Raisman (explaining the predatory practice of “grooming”): He would always bring me, you know, desserts or gifts. He would buy me little things. So I really thought he was a nice person. I really thought he was looking out for me. That’s why I want to do this interview. That’s why I wanna talk about it. I want people to know just because someone is nice to you and just because everyone is saying they’re the best person, it does not make it okay for them to ever make you uncomfortable. Ever.

 

Where Were the Parents?

Lynn Raisman (Aly’s mother): We were there. But if she’s not knowing that it’s wrong — never in a million years did I ever even think to say, “Hey, when you see the team doctor, is there someone with you?”

LaPook: If you could hit the rewind button, is there anything you would have done differently?

Lynn Raisman: I think the most important thing, if anyone takes anything away from this interview is sit down with your kids and explain to them that predators aren’t just strangers. They can be highly educated. They can be very well-respected in the community. It could be a family member, it could be a family friend. So, you know, that’s really, the, I mean, if I could go back in time, I would do that.

 

The Advice

As 60 Minutes explains, USA Gymnastics has always had a policy that an adult should “avoid being alone with a minor.” Clearly that policy was not publicized or enforced. But as far as Raisman is concerned, it’s time to publicize and enforce.

Raisman: Nobody ever educated me on, “Make sure you’re not alone with an adult.” You know, “Make sure he’s not making you uncomfortable.” I didn’t know the signs. I didn’t know what sexual abuse really was. And I think that needs to be communicated to all of these athletes, no matter the age.

 

Watch the 60 Minutes’ interview here.

femke-van-den-driessche
Femke Van den Driessche _Sporza

It’s been suspected for a while. The effortless speed. The wheels continuing to spin way longer than they should after a crash.

Tiny motors in bicycles.

“Bike doping.”

And finally, on January 28, 2017, a bicycle of a racer who had dropped out of the cyclocross world championships in Zolder, Belgium was seen to have electrical cables coming out of part of its body, according to this article. Upon further investigation, a small motor was found.

The bike belonged to a 19-year old Belgian cyclist named Femke Van den Driessche, a champion of Belgian national cyclo-cross and junior mountain bike tournaments. She was a favorite in the Zolder event until a mechanical problem ended her race. It has also put her career in suspension as Van den Driessche was banned for six years, and would be required to forfeit all results since October 10, 2015.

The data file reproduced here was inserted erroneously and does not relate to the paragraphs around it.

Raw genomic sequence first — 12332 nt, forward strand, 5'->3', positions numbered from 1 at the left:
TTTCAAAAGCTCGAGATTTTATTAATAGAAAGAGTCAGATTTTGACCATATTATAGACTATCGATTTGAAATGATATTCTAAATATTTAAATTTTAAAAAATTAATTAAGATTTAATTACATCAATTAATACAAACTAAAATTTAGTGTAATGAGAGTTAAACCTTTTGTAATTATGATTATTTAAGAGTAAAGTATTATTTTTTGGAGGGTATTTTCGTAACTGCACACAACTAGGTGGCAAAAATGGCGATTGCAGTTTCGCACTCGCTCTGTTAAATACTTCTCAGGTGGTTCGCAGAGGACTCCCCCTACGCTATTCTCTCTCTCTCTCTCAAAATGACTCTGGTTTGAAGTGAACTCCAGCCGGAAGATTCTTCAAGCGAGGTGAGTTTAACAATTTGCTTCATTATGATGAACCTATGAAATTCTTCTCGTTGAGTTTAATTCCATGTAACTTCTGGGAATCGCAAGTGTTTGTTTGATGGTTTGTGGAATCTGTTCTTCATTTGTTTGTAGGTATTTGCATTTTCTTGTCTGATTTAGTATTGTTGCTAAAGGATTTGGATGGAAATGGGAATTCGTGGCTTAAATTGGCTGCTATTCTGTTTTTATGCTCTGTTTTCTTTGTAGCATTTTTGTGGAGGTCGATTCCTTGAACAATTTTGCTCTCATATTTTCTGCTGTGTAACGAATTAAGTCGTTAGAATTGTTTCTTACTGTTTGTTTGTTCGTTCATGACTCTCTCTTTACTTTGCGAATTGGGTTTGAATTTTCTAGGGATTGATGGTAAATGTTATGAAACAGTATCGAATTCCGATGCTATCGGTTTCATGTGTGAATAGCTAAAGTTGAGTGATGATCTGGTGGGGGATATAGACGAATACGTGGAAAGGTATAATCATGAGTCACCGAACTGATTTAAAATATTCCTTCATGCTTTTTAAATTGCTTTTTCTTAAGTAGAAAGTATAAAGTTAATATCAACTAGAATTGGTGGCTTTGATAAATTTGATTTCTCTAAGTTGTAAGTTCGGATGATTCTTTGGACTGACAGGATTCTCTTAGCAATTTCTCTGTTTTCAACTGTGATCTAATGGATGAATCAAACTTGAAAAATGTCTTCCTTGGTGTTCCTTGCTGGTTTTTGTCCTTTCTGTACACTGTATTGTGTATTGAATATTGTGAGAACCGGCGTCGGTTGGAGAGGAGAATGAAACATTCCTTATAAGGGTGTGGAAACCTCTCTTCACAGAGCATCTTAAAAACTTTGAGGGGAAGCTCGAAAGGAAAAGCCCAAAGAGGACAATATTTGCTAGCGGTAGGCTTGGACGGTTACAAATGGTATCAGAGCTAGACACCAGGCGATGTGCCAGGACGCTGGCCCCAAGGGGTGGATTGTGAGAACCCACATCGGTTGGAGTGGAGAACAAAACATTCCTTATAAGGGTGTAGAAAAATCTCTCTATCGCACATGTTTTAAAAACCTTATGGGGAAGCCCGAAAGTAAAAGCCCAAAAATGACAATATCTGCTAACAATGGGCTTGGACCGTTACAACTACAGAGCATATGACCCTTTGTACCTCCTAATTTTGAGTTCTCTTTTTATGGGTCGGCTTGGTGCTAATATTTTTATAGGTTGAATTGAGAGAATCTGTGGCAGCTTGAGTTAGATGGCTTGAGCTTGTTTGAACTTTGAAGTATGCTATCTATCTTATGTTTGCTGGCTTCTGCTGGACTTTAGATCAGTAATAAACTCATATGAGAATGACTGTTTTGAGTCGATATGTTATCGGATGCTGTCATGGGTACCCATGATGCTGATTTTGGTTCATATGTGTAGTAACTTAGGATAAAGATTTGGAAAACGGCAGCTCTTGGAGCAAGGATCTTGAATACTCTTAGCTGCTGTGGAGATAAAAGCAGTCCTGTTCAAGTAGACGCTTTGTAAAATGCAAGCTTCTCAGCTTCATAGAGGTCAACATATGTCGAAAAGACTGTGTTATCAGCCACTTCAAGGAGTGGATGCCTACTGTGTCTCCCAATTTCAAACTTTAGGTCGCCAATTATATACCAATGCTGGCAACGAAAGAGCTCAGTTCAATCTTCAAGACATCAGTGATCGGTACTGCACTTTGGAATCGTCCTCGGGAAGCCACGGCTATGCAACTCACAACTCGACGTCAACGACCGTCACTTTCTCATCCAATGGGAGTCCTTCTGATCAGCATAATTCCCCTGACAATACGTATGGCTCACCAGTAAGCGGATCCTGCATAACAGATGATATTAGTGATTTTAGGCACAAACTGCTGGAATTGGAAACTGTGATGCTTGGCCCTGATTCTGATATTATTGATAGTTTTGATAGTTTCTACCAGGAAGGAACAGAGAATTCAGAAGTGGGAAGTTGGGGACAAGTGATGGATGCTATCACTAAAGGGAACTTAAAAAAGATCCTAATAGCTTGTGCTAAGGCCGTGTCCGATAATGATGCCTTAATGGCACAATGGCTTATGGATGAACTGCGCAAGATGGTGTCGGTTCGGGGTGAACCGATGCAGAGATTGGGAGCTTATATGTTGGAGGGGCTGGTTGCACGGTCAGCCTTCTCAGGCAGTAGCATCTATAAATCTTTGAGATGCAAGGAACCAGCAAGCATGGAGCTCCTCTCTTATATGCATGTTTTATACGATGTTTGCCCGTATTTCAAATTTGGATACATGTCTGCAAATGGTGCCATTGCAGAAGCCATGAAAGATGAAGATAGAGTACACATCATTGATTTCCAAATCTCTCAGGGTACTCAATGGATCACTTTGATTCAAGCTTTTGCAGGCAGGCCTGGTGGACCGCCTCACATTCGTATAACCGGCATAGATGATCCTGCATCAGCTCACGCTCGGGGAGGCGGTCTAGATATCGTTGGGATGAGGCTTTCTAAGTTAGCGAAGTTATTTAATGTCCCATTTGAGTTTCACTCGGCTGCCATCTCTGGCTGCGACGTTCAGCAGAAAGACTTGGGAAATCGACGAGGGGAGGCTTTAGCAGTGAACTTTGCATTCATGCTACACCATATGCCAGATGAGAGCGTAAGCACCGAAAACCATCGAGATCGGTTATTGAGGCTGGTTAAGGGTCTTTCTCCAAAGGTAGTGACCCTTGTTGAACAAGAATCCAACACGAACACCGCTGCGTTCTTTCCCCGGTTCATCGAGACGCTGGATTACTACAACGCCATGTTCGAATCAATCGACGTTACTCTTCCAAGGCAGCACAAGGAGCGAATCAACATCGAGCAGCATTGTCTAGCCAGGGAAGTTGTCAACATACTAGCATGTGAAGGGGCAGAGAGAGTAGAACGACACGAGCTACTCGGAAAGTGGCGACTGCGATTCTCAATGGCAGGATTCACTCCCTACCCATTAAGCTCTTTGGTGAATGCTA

Van den Driessche said “It wasn’t my bike — it was that of a friend and was identical to mine,” according to this article. But her coach, Rudy De Bie said he was “disgusted.” “We thought that we had in Femke a great talent in the making but it seems that she fooled everyone,” he told Sporza.

Coincidentally, the day after this first publicly realized case of “bike doping”, the American news program, 60 Minutes, aired a segment entitled “Enhancing the Bike“. Correspondent, Bill Whitaker went to Budapest, Hungary to meet an engineer named Stefano Varjs, who designed a motor small enough to fit unseen inside the frame of a bike and powerful enough to motor an adult up a hill with relative ease.

stefano-varjas-and-bill-whitaker
Stefano Varjas and Bill Whitaker_60 Minutes – click on image to watch this 60 Minutes’ segment.

When Varis showed this invention to a friend in 1998, the friend said he had a buyer who wanted this technology and would pay a handsome sum, if the buyer was assured of exclusive right to this technology for 10 years. Varis was paid USD2 million, an offer he simply could not refuse.

From that point on, it has been suspected that motorized bikes have been used in competitions, even the Tour de France. Here is part of the transcript of the 60 Minutes report:

Jean-Pierre Verdy is the former testing director for the French Anti-Doping Agency who investigated doping in the Tour de France for 20 years.

Bill Whitaker: Have there been motors used in the Tour de France?

Jean-Pierre Verdy: Yes, of course. It’s been the last three to four years when I was told about the use of the motors. And in 2014, they told me there are motors. And they told me, there’s a problem. By 2015, everyone was complaining and I said, something’s got to be done.

Verdy said he’s been disturbed by how fast some riders are going up the mountains. As a doping investigator, he relied for years on informants among the team managers and racers in the peloton, the word for the pack of riders. These people told Jean-Pierre Verdy that about 12 racers used motors in the 2015 Tour de France.

Bill Whitaker: The bikers who use motors, what do you think of them and what they’re doing to cycling?

Jean-Pierre Verdy: They’re hurting their sport. But human nature is like that. Man has always tried to find that magic potion.

Watch the video below to see an example of a possible bike that’s been doped.

Daraya Pishchalnikova
Darya Pishchalnikova

On June 17, the International Association of Athletics Federations (IAAF) barred the entire Russian track and field team from competing in the 2016 Summer Games in Rio this August due to revelations of Russia’s state-sponsored doping of its athletes. As the head of the IAAF, Sebastian Coe, stated during this historic announcement, “Politics was not playing a part in that room today. It was unambiguous.”

The scale of this ban due to doping is unprecedented in Olympic history, and will have a significant impact on the Rio medal tally as Russia won 18 medals in track and field, including 8 gold medals, at the 2012 London Games. This is a tragedy for Russians, who likely were fully expectant of their citizens bringing home medals and glory from Brazil. But it is also a victory for athletes who live clean sporting lives, and a bit of redemption for athletes whose final results may have been affected by a tainted Russian athlete.

But this a complex tale of good and bad, with victims, heroes and dreamers. Here are a few of the players in this tragedy: